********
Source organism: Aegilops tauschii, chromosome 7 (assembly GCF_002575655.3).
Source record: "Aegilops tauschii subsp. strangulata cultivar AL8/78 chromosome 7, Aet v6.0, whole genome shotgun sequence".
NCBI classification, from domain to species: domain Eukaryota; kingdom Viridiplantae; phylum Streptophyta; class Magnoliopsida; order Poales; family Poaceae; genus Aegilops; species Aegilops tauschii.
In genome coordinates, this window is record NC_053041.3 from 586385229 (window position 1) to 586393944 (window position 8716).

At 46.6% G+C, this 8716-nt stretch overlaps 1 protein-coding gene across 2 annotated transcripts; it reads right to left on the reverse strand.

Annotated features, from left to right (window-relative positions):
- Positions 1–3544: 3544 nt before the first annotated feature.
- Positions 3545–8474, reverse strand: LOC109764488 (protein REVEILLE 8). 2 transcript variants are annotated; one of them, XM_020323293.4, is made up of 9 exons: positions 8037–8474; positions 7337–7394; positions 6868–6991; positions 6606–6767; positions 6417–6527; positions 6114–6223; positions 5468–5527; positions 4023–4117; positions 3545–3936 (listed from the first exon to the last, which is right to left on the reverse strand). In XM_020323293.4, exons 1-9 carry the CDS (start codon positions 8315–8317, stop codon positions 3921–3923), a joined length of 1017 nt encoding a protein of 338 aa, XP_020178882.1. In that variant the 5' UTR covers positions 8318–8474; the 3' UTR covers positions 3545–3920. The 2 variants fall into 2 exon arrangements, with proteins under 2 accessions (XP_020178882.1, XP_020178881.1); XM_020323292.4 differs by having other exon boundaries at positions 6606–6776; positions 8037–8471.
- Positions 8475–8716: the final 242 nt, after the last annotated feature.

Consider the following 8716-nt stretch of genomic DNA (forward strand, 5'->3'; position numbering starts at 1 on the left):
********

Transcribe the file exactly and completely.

Source organism: Aegilops tauschii, chromosome 7 (assembly GCF_002575655.3).
Source record: "Aegilops tauschii subsp. strangulata cultivar AL8/78 chromosome 7, Aet v6.0, whole genome shotgun sequence".
NCBI classification, from domain to species: domain Eukaryota; kingdom Viridiplantae; phylum Streptophyta; class Magnoliopsida; order Poales; family Poaceae; genus Aegilops; species Aegilops tauschii.
In genome coordinates, this window is record NC_053041.3 from 586385229 (window position 1) to 586393944 (window position 8716).

At 46.6% G+C, this 8716-nt stretch overlaps 1 protein-coding gene across 2 annotated transcripts; it reads right to left on the reverse strand.

Annotated features, from left to right (window-relative positions):
- Positions 1–3544: 3544 nt before the first annotated feature.
- Positions 3545–8474, reverse strand: LOC109764488 (protein REVEILLE 8). 2 transcript variants are annotated; one of them, XM_020323293.4, is made up of 9 exons: positions 8037–8474; positions 7337–7394; positions 6868–6991; positions 6606–6767; positions 6417–6527; positions 6114–6223; positions 5468–5527; positions 4023–4117; positions 3545–3936 (listed from the first exon to the last, which is right to left on the reverse strand). In XM_020323293.4, exons 1-9 carry the CDS (start codon positions 8315–8317, stop codon positions 3921–3923), a joined length of 1017 nt encoding a protein of 338 aa, XP_020178882.1. In that variant the 5' UTR covers positions 8318–8474; the 3' UTR covers positions 3545–3920. The 2 variants fall into 2 exon arrangements, with proteins under 2 accessions (XP_020178882.1, XP_020178881.1); XM_020323292.4 differs by having other exon boundaries at positions 6606–6776; positions 8037–8471.
- Positions 8475–8716: the final 242 nt, after the last annotated feature.

Consider the following 8716-nt stretch of genomic DNA (forward strand, 5'->3'; position numbering starts at 1 on the left):